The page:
Coral disease is likely to become endemic to reefs around the world by the next century, according to a new study. Researchers from the University of New South Wales estimated almost 80% of corals would catch the disease by 2100, which threatens to wipe out entire reef habitats and devastate coastal communities that rely on them.
Corals are very important in the marine ecosystem, supporting about a quarter of the world’s fish. They also sustain the livelihoods of 500 million people that depend on coral reefs for fisheries and tourism, as well as the protections they provide from storms and coastal erosions. The economic benefits of coral reefs are estimated to be worth $30 billion annually.
For their research, the scientists analyzed over 100 studies that assessed coral reefs for disease symptoms. They then linked the disease surveys to ocean sea surface temperature records. They found coral disease tripled over the past 25 years to 9.9% globally and predicted disease prevalence to reach 76.8% in 2100.
“Coral disease is a serious cause of coral mortality globally and reef decline, and our modelling predicts it will only continue to worsen – even if ocean temperatures remain conservative,” study lead author Samantha Burke said in a media statement.
“Without urgent action to address warming temperatures, more coral will become diseased.”
Expanding coral disease
Coral disease emerges when the immune system of corals is weakened, typically due to infection by pathogens such as bacteria or fungi, leading to illness in these marine organisms. It’s distinct from coral bleaching, a phenomenon in which corals expel the algae residing in their tissues, resulting in the loss of their vibrant colors.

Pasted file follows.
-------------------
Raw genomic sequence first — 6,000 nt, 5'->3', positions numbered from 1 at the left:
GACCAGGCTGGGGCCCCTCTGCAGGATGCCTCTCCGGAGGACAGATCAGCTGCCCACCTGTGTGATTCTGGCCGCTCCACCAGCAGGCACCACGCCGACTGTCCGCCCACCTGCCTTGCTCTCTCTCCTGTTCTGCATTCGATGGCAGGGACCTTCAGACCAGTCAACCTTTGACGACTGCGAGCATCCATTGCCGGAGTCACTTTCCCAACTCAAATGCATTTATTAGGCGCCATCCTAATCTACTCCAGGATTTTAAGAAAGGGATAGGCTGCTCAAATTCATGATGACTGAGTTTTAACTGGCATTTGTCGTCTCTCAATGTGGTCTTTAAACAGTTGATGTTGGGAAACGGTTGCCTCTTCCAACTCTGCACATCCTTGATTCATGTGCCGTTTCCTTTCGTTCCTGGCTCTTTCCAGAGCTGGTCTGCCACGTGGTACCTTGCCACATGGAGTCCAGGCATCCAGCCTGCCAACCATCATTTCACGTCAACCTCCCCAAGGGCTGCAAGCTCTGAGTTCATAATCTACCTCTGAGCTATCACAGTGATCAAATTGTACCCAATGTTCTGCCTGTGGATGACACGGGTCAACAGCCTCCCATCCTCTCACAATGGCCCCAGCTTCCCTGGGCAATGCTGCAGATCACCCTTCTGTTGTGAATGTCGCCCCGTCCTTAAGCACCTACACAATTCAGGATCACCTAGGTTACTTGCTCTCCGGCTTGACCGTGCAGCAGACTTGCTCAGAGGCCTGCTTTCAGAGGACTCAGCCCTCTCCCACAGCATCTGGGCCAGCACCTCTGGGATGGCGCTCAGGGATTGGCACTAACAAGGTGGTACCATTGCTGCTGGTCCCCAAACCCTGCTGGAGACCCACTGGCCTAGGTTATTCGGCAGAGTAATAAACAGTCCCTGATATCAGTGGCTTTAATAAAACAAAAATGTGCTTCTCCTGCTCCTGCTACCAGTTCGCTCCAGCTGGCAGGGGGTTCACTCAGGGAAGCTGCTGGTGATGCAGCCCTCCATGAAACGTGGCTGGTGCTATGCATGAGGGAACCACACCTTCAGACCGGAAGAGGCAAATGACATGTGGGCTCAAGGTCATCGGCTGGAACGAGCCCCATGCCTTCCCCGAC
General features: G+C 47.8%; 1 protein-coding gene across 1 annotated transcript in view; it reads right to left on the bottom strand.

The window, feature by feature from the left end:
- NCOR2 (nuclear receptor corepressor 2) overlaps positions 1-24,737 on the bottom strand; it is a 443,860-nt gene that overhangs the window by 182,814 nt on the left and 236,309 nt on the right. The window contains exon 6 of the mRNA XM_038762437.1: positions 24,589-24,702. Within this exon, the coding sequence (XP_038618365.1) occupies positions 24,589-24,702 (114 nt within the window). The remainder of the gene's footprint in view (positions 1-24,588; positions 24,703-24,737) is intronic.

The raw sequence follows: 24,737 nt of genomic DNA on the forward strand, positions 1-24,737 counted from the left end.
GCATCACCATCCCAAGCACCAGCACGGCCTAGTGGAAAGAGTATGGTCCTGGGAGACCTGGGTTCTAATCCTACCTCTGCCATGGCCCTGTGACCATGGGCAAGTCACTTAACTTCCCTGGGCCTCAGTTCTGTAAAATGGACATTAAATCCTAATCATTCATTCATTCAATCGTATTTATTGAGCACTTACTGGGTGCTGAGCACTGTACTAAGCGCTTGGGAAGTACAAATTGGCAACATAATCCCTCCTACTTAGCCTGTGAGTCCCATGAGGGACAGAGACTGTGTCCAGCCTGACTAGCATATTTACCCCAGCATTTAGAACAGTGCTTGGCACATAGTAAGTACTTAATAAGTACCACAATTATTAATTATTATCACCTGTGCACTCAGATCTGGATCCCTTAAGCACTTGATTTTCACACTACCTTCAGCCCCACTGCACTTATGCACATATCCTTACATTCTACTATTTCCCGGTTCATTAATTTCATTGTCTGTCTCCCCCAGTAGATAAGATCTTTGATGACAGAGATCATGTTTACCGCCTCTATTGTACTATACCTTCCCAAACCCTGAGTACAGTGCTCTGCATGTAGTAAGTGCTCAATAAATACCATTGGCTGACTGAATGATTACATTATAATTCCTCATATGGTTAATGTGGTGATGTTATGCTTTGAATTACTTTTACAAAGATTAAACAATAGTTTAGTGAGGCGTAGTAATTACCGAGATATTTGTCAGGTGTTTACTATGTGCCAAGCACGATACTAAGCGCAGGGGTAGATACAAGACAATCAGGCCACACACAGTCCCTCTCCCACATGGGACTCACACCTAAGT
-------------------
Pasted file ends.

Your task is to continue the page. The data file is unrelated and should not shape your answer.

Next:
Corals need a precise range of conditions to survive, including water temperature, acidity, salinity, and quality. Living outside this normal range can make corals stressed, meaning less able to grow and reproduce and more vulnerable to infection. Rising water temperatures can also increase the virulence or growth rate of disease-causing organisms.
The study found coral disease will intensify to a greater extent in the Pacific Ocean than in the Atlantic Ocean or Indian Ocean based on current data.
“Particular oceans are more at risk, but it’s difficult for us to know whether that is solely from warming ocean temperatures or combined with the many other stressors coral face,” Burke said.
Several coral diseases are recognized by their appearance, such as black band disease. However, there’s still a lack of scientific understanding regarding the specific pathogens responsible for many of these diseases.
“It’s still relatively unknown whether the microbes associated with diseased coral are the cause or a symptom of disease,” Burke said.
The researchers said more studies into coral disease could help scientists develop more effective interventions and demonstrate the complexity of the threats that coral reefs face. Burke said there won’t be a silver bullet, like a universal antibiotic.
“We need to take many steps forward to develop effective mitigation strategies,” she added.
The study was published in the journal Ecology Letters.
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